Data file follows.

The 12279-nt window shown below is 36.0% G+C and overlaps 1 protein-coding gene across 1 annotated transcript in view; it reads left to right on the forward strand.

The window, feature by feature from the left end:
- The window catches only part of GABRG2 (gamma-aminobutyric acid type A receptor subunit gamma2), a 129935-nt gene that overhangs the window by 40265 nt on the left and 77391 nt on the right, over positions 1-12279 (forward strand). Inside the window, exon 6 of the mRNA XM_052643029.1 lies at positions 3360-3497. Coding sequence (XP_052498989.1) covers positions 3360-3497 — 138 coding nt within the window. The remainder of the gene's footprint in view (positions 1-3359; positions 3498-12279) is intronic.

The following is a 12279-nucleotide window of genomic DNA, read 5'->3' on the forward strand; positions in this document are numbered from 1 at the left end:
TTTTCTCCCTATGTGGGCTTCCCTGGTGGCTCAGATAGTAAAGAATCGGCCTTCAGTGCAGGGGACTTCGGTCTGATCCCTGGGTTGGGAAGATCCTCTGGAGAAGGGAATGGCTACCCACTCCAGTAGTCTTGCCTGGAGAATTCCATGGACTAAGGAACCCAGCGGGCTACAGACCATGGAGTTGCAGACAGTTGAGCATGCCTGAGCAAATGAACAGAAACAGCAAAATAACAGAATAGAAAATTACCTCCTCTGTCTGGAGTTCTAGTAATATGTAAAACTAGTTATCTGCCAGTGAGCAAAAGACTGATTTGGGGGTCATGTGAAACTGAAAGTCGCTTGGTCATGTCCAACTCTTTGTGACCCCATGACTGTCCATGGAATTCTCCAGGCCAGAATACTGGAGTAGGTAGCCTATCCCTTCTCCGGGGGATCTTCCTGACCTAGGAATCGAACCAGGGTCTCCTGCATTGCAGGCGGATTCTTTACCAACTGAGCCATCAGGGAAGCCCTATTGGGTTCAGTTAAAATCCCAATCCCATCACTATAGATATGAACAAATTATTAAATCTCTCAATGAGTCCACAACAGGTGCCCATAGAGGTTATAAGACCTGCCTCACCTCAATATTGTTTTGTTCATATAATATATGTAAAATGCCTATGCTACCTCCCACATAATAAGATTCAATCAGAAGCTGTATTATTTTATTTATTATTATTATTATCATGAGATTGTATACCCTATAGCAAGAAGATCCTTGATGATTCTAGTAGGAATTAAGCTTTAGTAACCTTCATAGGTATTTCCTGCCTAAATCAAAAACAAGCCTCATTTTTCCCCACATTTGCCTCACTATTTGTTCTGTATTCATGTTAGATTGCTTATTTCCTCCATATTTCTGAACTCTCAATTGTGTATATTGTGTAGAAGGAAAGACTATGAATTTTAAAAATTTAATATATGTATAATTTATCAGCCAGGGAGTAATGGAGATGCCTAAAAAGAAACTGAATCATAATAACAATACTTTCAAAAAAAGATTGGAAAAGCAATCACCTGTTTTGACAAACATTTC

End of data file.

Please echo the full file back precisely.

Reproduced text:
The 12279-nt window shown below is 36.0% G+C and overlaps 1 protein-coding gene across 1 annotated transcript in view; it reads left to right on the forward strand.

The window, feature by feature from the left end:
- The window catches only part of GABRG2 (gamma-aminobutyric acid type A receptor subunit gamma2), a 129935-nt gene that overhangs the window by 40265 nt on the left and 77391 nt on the right, over positions 1-12279 (forward strand). Inside the window, exon 6 of the mRNA XM_052643029.1 lies at positions 3360-3497. Coding sequence (XP_052498989.1) covers positions 3360-3497 — 138 coding nt within the window. The remainder of the gene's footprint in view (positions 1-3359; positions 3498-12279) is intronic.

The following is a 12279-nucleotide window of genomic DNA, read 5'->3' on the forward strand; positions in this document are numbered from 1 at the left end:
TTTTCTCCCTATGTGGGCTTCCCTGGTGGCTCAGATAGTAAAGAATCGGCCTTCAGTGCAGGGGACTTCGGTCTGATCCCTGGGTTGGGAAGATCCTCTGGAGAAGGGAATGGCTACCCACTCCAGTAGTCTTGCCTGGAGAATTCCATGGACTAAGGAACCCAGCGGGCTACAGACCATGGAGTTGCAGACAGTTGAGCATGCCTGAGCAAATGAACAGAAACAGCAAAATAACAGAATAGAAAATTACCTCCTCTGTCTGGAGTTCTAGTAATATGTAAAACTAGTTATCTGCCAGTGAGCAAAAGACTGATTTGGGGGTCATGTGAAACTGAAAGTCGCTTGGTCATGTCCAACTCTTTGTGACCCCATGACTGTCCATGGAATTCTCCAGGCCAGAATACTGGAGTAGGTAGCCTATCCCTTCTCCGGGGGATCTTCCTGACCTAGGAATCGAACCAGGGTCTCCTGCATTGCAGGCGGATTCTTTACCAACTGAGCCATCAGGGAAGCCCTATTGGGTTCAGTTAAAATCCCAATCCCATCACTATAGATATGAACAAATTATTAAATCTCTCAATGAGTCCACAACAGGTGCCCATAGAGGTTATAAGACCTGCCTCACCTCAATATTGTTTTGTTCATATAATATATGTAAAATGCCTATGCTACCTCCCACATAATAAGATTCAATCAGAAGCTGTATTATTTTATTTATTATTATTATTATCATGAGATTGTATACCCTATAGCAAGAAGATCCTTGATGATTCTAGTAGGAATTAAGCTTTAGTAACCTTCATAGGTATTTCCTGCCTAAATCAAAAACAAGCCTCATTTTTCCCCACATTTGCCTCACTATTTGTTCTGTATTCATGTTAGATTGCTTATTTCCTCCATATTTCTGAACTCTCAATTGTGTATATTGTGTAGAAGGAAAGACTATGAATTTTAAAAATTTAATATATGTATAATTTATCAGCCAGGGAGTAATGGAGATGCCTAAAAAGAAACTGAATCATAATAACAATACTTTCAAAAAAAGATTGGAAAAGCAATCACCTGTTTTGACAAACATTTC